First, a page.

The Great Resignation & How to Recruit & Retain Talent
While it may be viewed as something of a buzzword, there can be no denying that the Great Resignation is a very real phenomenon as we emerge from two years of restrictions amidst a global pandemic. Recent analysis of official data by Deutsche Bank suggests that people in the UK are resigning at the highest rate since 2009. And the tech sector is notorious for a high employee turnover rate, with a LinkedIn report putting it at 13.2% - far above other industries. Burnout, low job satisfaction and career development are just some of the reasons that technology experts are leaving roles at pace.
Companies, already battling the financial implications of Covid-19, must evolve their talent strategies in response. Never has this been more important, if they want to remain ahead of the competition in recruiting & retaining the best of the best, amidst a growing skills gap. Research from the Computing Technology Industry Association suggests that across 10 EU countries surveyed, there were nearly 900,000 job ads during Q3 2021 alone for IT professionals.
Build a supply chain of talent
The emphasis should be on building their own supply chain, becoming creators - not simply consumers - of talent. And a focus on upskilling and reskilling opportunities will be key. The appetite for learning and development is there, with Pluralsight witnessing a 33% increase in time spent learning courses on the Pluralsight Skills platform since the pandemic – businesses simply need to capitalise on this.
As a first step, organisations must ensure their skills strategy is aligned to the corporate strategy and prioritised accordingly. From cybersecurity to cloud, there are likely to be certain domains which are of particular importance. Adopting a programmatic and data driven approach, by building a skills inventory so that any gaps are easy to evaluate and measure, will be central to success.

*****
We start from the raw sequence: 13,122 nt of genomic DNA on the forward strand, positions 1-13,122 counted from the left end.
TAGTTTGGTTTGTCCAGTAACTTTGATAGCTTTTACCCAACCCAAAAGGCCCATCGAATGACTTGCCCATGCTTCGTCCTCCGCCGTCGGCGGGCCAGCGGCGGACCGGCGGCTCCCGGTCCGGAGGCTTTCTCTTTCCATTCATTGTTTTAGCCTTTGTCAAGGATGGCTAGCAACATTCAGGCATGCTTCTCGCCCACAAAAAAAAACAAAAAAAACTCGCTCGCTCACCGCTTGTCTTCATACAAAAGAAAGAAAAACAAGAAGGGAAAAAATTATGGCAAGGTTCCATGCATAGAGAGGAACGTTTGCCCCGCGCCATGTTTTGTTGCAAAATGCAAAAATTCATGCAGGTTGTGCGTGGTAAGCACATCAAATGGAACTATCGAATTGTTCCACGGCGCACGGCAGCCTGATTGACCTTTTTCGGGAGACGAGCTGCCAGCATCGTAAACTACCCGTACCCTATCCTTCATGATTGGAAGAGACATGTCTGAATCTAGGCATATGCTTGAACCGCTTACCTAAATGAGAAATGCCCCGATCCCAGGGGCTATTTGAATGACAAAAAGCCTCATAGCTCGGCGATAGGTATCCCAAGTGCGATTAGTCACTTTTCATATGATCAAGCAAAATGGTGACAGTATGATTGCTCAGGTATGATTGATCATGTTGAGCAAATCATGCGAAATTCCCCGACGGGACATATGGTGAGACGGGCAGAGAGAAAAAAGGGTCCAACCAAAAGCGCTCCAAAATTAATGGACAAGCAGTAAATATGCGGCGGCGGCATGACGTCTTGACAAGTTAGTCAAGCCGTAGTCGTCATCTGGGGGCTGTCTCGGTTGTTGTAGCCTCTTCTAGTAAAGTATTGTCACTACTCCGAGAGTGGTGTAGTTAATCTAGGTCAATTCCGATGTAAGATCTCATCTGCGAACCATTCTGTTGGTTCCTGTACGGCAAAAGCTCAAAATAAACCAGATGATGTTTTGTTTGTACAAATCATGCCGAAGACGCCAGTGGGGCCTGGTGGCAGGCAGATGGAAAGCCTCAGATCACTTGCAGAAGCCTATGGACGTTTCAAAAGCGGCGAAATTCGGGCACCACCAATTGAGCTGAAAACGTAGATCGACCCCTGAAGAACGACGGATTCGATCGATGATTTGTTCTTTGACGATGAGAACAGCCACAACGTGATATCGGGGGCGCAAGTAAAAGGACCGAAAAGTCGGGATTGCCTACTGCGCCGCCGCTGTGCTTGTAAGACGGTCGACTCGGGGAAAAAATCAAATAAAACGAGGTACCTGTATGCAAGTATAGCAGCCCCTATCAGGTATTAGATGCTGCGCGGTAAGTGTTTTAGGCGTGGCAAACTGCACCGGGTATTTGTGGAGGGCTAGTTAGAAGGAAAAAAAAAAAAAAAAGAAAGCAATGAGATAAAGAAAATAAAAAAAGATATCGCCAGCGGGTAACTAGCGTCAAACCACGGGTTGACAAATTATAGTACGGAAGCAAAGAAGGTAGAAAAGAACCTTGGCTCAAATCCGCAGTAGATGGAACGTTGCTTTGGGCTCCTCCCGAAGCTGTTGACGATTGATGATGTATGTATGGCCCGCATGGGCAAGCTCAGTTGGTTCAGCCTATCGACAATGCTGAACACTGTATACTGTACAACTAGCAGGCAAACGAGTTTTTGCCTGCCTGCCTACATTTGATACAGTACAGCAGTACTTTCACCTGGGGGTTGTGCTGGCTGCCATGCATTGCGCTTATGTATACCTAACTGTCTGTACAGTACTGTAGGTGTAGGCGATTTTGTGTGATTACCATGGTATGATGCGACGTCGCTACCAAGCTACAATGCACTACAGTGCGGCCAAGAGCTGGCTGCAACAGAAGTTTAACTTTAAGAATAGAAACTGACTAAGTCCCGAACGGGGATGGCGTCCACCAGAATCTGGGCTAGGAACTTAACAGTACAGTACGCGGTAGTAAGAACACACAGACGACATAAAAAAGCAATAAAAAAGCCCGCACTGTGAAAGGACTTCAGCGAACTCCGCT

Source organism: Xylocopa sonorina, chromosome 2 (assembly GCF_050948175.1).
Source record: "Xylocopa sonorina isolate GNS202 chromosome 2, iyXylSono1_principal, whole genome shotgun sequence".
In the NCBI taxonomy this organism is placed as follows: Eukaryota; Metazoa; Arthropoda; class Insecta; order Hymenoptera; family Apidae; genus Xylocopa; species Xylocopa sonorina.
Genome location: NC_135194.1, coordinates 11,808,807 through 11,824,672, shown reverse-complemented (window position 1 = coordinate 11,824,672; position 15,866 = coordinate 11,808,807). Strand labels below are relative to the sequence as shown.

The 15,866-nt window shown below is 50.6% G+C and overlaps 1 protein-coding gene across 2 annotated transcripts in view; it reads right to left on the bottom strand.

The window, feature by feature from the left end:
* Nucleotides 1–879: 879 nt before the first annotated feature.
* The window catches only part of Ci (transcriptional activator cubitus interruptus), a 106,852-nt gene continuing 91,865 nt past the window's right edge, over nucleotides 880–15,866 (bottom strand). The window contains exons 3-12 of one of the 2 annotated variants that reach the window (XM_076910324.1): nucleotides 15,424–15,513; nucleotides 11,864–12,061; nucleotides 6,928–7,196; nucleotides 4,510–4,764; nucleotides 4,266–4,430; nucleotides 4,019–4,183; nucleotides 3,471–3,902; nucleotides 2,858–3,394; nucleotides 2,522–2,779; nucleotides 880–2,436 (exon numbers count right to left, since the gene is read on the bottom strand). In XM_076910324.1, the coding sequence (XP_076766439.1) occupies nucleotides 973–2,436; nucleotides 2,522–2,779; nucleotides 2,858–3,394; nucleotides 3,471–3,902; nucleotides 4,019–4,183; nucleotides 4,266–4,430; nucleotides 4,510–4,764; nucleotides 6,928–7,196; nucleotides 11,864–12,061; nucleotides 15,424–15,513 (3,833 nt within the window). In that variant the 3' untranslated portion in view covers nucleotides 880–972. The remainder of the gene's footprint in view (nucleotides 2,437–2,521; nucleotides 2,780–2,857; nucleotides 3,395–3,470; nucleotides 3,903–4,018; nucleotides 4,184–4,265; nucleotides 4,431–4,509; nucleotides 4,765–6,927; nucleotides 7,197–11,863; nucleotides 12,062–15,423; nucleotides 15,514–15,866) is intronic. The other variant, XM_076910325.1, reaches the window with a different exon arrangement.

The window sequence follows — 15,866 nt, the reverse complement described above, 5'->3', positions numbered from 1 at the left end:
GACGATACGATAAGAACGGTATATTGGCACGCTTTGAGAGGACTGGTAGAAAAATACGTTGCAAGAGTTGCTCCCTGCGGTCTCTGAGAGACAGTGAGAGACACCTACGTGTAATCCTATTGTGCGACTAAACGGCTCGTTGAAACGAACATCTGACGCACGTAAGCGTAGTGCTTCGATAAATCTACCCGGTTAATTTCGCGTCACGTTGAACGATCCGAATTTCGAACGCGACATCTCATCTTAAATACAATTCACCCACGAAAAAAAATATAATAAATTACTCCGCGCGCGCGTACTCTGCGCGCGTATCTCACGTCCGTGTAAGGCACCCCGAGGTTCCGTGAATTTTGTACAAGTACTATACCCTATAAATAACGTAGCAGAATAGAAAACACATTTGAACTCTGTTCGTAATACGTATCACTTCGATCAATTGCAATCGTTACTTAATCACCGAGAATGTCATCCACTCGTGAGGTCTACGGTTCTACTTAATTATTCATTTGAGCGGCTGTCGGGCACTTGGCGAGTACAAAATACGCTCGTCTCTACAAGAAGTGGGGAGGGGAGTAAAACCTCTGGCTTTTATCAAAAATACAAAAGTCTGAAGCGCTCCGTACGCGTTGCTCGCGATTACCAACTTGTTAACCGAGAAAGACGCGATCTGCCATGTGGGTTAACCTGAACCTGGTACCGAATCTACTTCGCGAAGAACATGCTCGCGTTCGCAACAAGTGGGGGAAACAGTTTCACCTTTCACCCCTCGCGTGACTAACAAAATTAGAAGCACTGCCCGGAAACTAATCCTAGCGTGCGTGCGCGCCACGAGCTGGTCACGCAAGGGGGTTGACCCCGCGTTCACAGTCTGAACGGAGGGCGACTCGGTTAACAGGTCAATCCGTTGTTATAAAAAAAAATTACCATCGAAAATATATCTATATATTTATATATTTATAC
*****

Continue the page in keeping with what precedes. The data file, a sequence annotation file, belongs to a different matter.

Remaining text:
Offer a tailored, on-demand learning experience
When it comes to plugging those gaps, focus on customised learning programmes, tailored to the requirements of the individual employees. This should include on-demand courses and hands-on learning to garner real world experience. In person, cohort based classes will also drive faster and more effective outcomes. Above all else, it should be a guided, data-driven yet human-supported journey, in which employees feel encouraged at every stage.
Being able to monitor an individual's progress, modify their learning pathway accordingly, and offer training that can be done in bite-size chunks at a time that is convenient to them is far more likely to keep employees engaged and motivated. It also proves that employers are committed to employee development, with skills relevant to their job role and their stretch goals, rather than a one-size-fits all approach to learning.
Embed learning and development into the company culture
Making learning part of the culture of an organisation is also key – through gamification, providing employees with the chance to put these new skills into practice, and by safeguarding time for learning during the working day on a weekly basis.
By granting employees the freedom to focus on skill development to aid career progression, they will likely feel more valued with adequate investment into their potential for growth – thus boosting loyalty, making them less likely to leave. Indeed, strong onboarding programs improve new hire retention by 82%.
It all boils down to one hard fact. If you want to win in today’s world, focusing on developing your talent is no longer a luxury. It’s a question of survival. Companies that don’t invest in talent simply won’t be around much longer.
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